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Marvel and DC, the two competing comic book universes, have gained a lot of international fame with their recent – and not so recent – big screen appearances. Legions of heroes and villains have emerged from the dark, many of them virtually unknown in many corners of the world, to invade our everyday lives, and the shelves of our stores – and we know very little of them. For someone coming from a former Communist country, for example, the Iron Man is a punk gathering scrap metal on the streets, and Thor, the Asgardian superhero, is but a Norse god. Today, we’re going to shed a bit of light on a specific habit of comic book characters, especially villains: gambling.
Today, gambling is not such a big deal – unless it is done online. And that’s not even true for the whole world: in Europe, people of legal age (over 18) are free to visit http://www.allslotscasino.com and play their favorite casino games for real money. The All Slots and its likes have only been around for a little over a decade, yet they managed to build a business worth tens of billions a year. Players at the All Slots are mostly on the casual side, playing infrequently and for fun rather than for financial gain. What’s driving them is the entertainment value of the All Slots games, and the fact that they can play it wherever they are, on their phones, if they feel like it. Land-based gambling is an equally widespread phenomenon, especially in the US, the country with the most casinos per capita (in 2011, the US had almost ten times as many casinos as France, over 1,500). Gambling today is considered a form of entertainment – yet this wasn’t always the case. For a long time, gambling was banned across many states (it still is in some), and gamblers – especially professional ones – were regarded as shady, sometimes evil characters. And this perception has oozed into comic books, too.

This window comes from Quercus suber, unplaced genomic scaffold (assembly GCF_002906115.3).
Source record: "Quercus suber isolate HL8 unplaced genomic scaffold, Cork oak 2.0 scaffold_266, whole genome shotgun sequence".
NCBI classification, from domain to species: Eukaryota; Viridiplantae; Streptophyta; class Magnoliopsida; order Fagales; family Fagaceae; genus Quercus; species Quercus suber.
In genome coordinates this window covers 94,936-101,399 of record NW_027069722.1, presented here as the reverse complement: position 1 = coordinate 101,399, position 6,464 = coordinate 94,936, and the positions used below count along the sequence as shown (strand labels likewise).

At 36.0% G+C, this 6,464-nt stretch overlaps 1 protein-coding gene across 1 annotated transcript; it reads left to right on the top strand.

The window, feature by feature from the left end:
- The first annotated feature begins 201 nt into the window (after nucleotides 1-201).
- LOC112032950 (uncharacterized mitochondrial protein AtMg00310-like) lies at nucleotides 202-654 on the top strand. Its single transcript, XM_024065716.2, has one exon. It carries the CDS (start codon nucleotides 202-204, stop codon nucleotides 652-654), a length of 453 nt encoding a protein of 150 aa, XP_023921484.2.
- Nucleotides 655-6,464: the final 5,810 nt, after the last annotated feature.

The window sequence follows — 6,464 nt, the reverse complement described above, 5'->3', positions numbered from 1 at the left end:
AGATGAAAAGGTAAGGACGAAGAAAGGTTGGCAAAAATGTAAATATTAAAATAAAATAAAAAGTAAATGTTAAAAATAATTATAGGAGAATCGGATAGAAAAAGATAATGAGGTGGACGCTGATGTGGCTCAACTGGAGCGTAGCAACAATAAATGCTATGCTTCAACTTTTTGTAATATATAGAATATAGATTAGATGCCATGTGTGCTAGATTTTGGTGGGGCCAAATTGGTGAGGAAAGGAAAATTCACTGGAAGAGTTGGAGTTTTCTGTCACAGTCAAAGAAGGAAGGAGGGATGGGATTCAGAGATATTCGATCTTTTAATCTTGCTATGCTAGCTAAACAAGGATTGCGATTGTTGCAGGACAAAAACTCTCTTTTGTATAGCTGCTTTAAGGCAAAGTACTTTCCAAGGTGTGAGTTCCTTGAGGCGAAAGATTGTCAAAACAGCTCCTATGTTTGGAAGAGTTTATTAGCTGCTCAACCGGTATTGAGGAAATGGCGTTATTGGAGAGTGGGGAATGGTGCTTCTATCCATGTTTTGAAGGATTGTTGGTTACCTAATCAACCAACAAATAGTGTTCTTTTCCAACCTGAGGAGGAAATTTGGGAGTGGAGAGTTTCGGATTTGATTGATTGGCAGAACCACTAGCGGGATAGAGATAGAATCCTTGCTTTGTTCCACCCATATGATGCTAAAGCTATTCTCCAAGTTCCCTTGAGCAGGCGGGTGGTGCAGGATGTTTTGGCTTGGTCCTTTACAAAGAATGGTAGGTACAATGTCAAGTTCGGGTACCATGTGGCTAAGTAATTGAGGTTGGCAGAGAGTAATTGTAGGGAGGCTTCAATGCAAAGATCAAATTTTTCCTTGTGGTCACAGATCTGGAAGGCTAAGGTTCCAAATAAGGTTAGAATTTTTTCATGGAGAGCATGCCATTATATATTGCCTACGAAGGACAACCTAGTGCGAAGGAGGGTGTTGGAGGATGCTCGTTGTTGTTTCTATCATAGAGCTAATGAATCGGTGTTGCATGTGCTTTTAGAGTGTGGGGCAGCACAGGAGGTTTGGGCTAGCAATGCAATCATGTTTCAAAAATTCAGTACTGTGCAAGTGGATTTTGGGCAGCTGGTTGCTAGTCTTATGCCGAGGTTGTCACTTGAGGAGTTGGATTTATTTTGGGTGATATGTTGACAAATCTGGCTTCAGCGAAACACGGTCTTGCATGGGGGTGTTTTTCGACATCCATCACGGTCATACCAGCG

Gambling in the comic books
Some of the most popular comic book villains are seemingly obsessed with gambling, either in their looks or in their habits. One of the best-known of them is the Joker, the Batman’s disfigured and deranged nemesis. He isn’t a gambler per se but he has the look of a playing card (a joker), and the weapons to go with it: he often uses razor-tipped cards and similar surprises to take care of his enemies. Stephen Sharpe III, and his successor, Steven Sharpe V, are the proud bearers of the name “Gambler”. They are both super-villains and expert gamblers in the DC universe, masters of disguise, extremely skilled with knives, pistols, and all forms of gambling. Other villains that have gambling habits are Two-Face (Harvey Dent), who decides who lives or dies with a coin toss, Amos Fortune and the Royal Flush Gang, a team of villains obsessed with luck, Veronica Sinclair, a casino owner who goes by the villain alias Roulette, and 8-Ball, and Penguin, Batman’s other persistent enemy, who runs a legal casino with a special offer for Gotham City’s criminals. The only superhero I can think of right now is Gambit of the X-Men, and his preferred weapon, a deck of playing cards that he charges with kinetic energy.